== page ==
JVC DLA-RS2 1080p Home Theater Projector Review: Overview and Physical Attributes
Officially the RS2 is not as bright as the older RS1. The RS1 claimed 700 lumens (we measured 763 lumens in best mode and upper 800′s in brightest).
The DLA-RS2 is not as bright as the RS1, but it’s higher contrast seems to make up for that a bit. JVC rates the DLA-RS2 at 600 lumens (at D65).
In Cinema mode, lamp on full power, the RS2 measured (with the zoom lens in the middle of its range) 537 lumens. In Low power, the output dropped 17% to 448 lumens, still brighter than most 1080p projectors at full power, in their best (and dimmest) modes.
I was surprised by the 537 lumens, I expected more. This unit looks to be a full production projector (pre-production units often aren’t quite as bright). The other difference might be that the RS1 when reviewed was brand new out of the box. This one had over 60 hours on it when I did my measurements, and as many say, the lamps loose brightness and shift color over their life, and more than just a little in the first 100 hours. It’s purely conjecture, but had that RS1 had 60 hours on it, it might have measured 20 or 40 lumens less, but I’m just guessing.
The important thing is the projector still had no problem with my 128″ diagonal Firehawk G3. I think it will do ok with my screen thoughout its lamp life, but don’t really think a larger screen will work unless you are fully darkened, dark walls/ceiling, for movie watching. And it is brighter than my RS1 is now (with over 1000 hours on the lamp). The point of this is, when I make screen size recommendations I consider that a projector won’t be as bright as the lamp ages. Thus, if I say fine for 110″ screens, I mean that the projector should still do a good job on a screen that size even as the lamp reaches the end of its life.
I digresss. Let’s get back to the measurements.
n Natural mode the projectors brightness pretty much is unchanged, at 541 lumens. The difference is well within the measurement error range.
Dynamic gets a bit more boost, but, like with the RS1, not a whole lot. The RS2 measured only 54 lumens more – 591 lumens. All in all, the JVC RS2 has less lumens, and less punch than the RS1. The overall color balance of Dynamic is very good, much better than most equivalent modes on other projectors. That means you can probably squeeze out an extra 100 lumens without much trouble, by pushing up green and also blue, and sacrificing the black performance.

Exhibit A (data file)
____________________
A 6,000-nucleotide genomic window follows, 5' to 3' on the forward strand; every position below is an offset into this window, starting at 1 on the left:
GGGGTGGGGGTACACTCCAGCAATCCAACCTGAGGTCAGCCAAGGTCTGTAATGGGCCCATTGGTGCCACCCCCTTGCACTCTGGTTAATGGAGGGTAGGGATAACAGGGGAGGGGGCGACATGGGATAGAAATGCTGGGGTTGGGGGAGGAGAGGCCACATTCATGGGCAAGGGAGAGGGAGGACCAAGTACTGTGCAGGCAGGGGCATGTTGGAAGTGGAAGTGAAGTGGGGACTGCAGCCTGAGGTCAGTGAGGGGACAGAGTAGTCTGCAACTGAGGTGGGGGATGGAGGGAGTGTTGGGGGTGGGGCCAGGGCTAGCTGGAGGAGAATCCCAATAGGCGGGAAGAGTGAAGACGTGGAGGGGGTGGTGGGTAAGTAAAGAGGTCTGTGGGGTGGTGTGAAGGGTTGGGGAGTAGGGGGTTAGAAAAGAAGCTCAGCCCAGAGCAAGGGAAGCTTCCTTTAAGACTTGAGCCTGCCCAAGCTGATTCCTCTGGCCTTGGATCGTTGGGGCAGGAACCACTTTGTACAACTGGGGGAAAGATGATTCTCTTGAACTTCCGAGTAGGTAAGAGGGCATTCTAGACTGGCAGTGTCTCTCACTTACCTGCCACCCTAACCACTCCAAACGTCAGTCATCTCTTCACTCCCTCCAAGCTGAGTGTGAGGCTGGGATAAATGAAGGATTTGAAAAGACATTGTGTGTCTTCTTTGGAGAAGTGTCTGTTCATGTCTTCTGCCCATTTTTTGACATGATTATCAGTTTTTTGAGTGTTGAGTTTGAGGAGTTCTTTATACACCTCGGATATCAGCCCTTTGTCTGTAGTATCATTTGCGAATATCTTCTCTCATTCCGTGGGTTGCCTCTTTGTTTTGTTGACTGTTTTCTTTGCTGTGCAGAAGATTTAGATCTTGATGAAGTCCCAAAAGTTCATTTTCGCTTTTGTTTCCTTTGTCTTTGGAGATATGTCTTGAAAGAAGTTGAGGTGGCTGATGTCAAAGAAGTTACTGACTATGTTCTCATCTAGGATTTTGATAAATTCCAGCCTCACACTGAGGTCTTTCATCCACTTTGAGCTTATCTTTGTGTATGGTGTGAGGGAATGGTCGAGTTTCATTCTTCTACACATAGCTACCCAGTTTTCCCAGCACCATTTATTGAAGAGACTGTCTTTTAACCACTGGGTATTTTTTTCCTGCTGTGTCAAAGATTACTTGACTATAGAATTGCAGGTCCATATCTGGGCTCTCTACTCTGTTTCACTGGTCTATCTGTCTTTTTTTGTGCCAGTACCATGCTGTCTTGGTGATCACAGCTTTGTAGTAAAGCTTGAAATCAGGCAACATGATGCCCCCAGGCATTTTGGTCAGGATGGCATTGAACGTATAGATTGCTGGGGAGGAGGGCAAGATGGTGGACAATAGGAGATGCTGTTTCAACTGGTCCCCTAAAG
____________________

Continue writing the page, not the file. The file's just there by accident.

My impression, though, is that the higher contrast partially makes up for that. As a result, the RS2 stil seems to be a very bright projector. One thing of note, however, is competitive in nature. Last year the JVC RS1 was rather dramatically brighter than Sony’s VW50. With the slight increase in brightness in the VW60, and the drop with the RS2, the new Sony is approaching the brightness of the RS2 in best modes, and is actually brighter in brightest mode. That should affect many people’s thinking when choosing between the two. Last year, brightness would have been a big deciding factore favoring the JVC. This time around, the Sony’s lower price might gather more attention.
RS2 Projector - Light Leakage
The RS2 leaks light out through the lens. In an almost pitch black room you can see a fair amount of light around the screen if there is no image. In reality, though, under normal viewing, you rarely will notice it, even with lighter colored walls. With a dark wall around the screen, you can forget about it all together. Bottom line – not a problem.
RS2 Audible Noise Levels
The JVC is rather average. In low power mode it is very quiet, and in high power lamp mode, it is a bit noisy, although not as noisy as the typical DLP projector, nor for that matter one or two LCD models such as the Epson Home Cinema 1080. On the other hand, many LCD projectors – notably the Mitsubishi’s and the Panasonic, are almost silent by comparison. The noise levels are the same as the RS1, and I’ve been living happily with the RS1 running at high lamp power for quite some time. (In my room, the RS1 is mounted about 11 feet up, on the rear wall, about 8 feet behind me – so not very close). I should note that the RS2 also has a high altitude mode, where the fan runs faster (and louder). This is typical of almost all home theater projectors, but with JVC recommending using it over 3000 feet elevation, that’s lower than most, which tend to spec between 4000 and 5000 feet.
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